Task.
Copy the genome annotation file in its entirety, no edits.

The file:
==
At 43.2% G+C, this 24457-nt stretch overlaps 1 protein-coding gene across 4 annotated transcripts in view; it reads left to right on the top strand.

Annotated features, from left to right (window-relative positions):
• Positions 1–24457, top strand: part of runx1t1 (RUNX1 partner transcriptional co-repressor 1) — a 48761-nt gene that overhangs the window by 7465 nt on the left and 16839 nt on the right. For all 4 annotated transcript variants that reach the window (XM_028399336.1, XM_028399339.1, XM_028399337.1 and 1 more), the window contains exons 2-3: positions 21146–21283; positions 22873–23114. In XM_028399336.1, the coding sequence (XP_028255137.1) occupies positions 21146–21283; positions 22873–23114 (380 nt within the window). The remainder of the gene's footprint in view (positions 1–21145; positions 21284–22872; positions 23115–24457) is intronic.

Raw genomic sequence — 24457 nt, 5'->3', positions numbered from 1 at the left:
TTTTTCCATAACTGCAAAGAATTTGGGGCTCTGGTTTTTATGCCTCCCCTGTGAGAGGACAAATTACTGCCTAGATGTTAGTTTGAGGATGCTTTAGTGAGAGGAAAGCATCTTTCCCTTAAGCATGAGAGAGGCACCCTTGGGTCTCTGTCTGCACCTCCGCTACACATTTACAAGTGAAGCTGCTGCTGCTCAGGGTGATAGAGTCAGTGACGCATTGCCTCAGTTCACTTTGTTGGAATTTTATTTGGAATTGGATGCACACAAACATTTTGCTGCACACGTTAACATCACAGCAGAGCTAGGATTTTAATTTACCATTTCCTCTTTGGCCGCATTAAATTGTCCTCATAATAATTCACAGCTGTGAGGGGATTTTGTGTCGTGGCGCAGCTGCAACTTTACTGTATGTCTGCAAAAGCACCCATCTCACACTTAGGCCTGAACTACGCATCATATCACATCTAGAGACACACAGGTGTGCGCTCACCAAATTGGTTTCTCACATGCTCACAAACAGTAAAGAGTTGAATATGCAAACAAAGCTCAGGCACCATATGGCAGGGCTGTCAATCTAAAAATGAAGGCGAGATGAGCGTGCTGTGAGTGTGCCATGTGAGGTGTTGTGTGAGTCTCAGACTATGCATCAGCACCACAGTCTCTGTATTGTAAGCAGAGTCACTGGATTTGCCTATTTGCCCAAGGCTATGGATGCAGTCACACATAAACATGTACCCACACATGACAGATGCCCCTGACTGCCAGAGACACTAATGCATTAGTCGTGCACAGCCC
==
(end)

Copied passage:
At 43.2% G+C, this 24457-nt stretch overlaps 1 protein-coding gene across 4 annotated transcripts in view; it reads left to right on the top strand.

Annotated features, from left to right (window-relative positions):
• Positions 1–24457, top strand: part of runx1t1 (RUNX1 partner transcriptional co-repressor 1) — a 48761-nt gene that overhangs the window by 7465 nt on the left and 16839 nt on the right. For all 4 annotated transcript variants that reach the window (XM_028399336.1, XM_028399339.1, XM_028399337.1 and 1 more), the window contains exons 2-3: positions 21146–21283; positions 22873–23114. In XM_028399336.1, the coding sequence (XP_028255137.1) occupies positions 21146–21283; positions 22873–23114 (380 nt within the window). The remainder of the gene's footprint in view (positions 1–21145; positions 21284–22872; positions 23115–24457) is intronic.

Raw genomic sequence — 24457 nt, 5'->3', positions numbered from 1 at the left:
TTTTTCCATAACTGCAAAGAATTTGGGGCTCTGGTTTTTATGCCTCCCCTGTGAGAGGACAAATTACTGCCTAGATGTTAGTTTGAGGATGCTTTAGTGAGAGGAAAGCATCTTTCCCTTAAGCATGAGAGAGGCACCCTTGGGTCTCTGTCTGCACCTCCGCTACACATTTACAAGTGAAGCTGCTGCTGCTCAGGGTGATAGAGTCAGTGACGCATTGCCTCAGTTCACTTTGTTGGAATTTTATTTGGAATTGGATGCACACAAACATTTTGCTGCACACGTTAACATCACAGCAGAGCTAGGATTTTAATTTACCATTTCCTCTTTGGCCGCATTAAATTGTCCTCATAATAATTCACAGCTGTGAGGGGATTTTGTGTCGTGGCGCAGCTGCAACTTTACTGTATGTCTGCAAAAGCACCCATCTCACACTTAGGCCTGAACTACGCATCATATCACATCTAGAGACACACAGGTGTGCGCTCACCAAATTGGTTTCTCACATGCTCACAAACAGTAAAGAGTTGAATATGCAAACAAAGCTCAGGCACCATATGGCAGGGCTGTCAATCTAAAAATGAAGGCGAGATGAGCGTGCTGTGAGTGTGCCATGTGAGGTGTTGTGTGAGTCTCAGACTATGCATCAGCACCACAGTCTCTGTATTGTAAGCAGAGTCACTGGATTTGCCTATTTGCCCAAGGCTATGGATGCAGTCACACATAAACATGTACCCACACATGACAGATGCCCCTGACTGCCAGAGACACTAATGCATTAGTCGTGCACAGCCC